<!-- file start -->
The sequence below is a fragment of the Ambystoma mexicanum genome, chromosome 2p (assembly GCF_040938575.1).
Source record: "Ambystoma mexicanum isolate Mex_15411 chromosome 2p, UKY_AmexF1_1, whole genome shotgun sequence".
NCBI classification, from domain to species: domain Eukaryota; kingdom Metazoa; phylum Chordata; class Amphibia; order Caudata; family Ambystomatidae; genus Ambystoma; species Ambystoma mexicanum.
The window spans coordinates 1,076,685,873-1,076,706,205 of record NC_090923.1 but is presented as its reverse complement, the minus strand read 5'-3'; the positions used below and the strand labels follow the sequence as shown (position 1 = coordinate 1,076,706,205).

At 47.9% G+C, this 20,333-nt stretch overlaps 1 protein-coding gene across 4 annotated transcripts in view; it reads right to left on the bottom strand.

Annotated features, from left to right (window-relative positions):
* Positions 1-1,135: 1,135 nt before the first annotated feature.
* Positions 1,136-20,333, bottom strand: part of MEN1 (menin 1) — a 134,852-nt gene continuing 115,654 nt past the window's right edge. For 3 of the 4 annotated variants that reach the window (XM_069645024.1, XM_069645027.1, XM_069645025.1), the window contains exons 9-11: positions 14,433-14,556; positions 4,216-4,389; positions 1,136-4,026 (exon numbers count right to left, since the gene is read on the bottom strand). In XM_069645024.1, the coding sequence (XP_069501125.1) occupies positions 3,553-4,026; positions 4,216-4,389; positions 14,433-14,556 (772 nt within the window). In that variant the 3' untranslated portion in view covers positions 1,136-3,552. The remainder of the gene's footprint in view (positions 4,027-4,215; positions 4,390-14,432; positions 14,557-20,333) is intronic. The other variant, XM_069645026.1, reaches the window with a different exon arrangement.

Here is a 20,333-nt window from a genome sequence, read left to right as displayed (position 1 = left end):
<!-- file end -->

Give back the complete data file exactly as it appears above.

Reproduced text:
The sequence below is a fragment of the Ambystoma mexicanum genome, chromosome 2p (assembly GCF_040938575.1).
Source record: "Ambystoma mexicanum isolate Mex_15411 chromosome 2p, UKY_AmexF1_1, whole genome shotgun sequence".
NCBI classification, from domain to species: domain Eukaryota; kingdom Metazoa; phylum Chordata; class Amphibia; order Caudata; family Ambystomatidae; genus Ambystoma; species Ambystoma mexicanum.
The window spans coordinates 1,076,685,873-1,076,706,205 of record NC_090923.1 but is presented as its reverse complement, the minus strand read 5'-3'; the positions used below and the strand labels follow the sequence as shown (position 1 = coordinate 1,076,706,205).

At 47.9% G+C, this 20,333-nt stretch overlaps 1 protein-coding gene across 4 annotated transcripts in view; it reads right to left on the bottom strand.

Annotated features, from left to right (window-relative positions):
* Positions 1-1,135: 1,135 nt before the first annotated feature.
* Positions 1,136-20,333, bottom strand: part of MEN1 (menin 1) — a 134,852-nt gene continuing 115,654 nt past the window's right edge. For 3 of the 4 annotated variants that reach the window (XM_069645024.1, XM_069645027.1, XM_069645025.1), the window contains exons 9-11: positions 14,433-14,556; positions 4,216-4,389; positions 1,136-4,026 (exon numbers count right to left, since the gene is read on the bottom strand). In XM_069645024.1, the coding sequence (XP_069501125.1) occupies positions 3,553-4,026; positions 4,216-4,389; positions 14,433-14,556 (772 nt within the window). In that variant the 3' untranslated portion in view covers positions 1,136-3,552. The remainder of the gene's footprint in view (positions 4,027-4,215; positions 4,390-14,432; positions 14,557-20,333) is intronic. The other variant, XM_069645026.1, reaches the window with a different exon arrangement.

Here is a 20,333-nt window from a genome sequence, read left to right as displayed (position 1 = left end):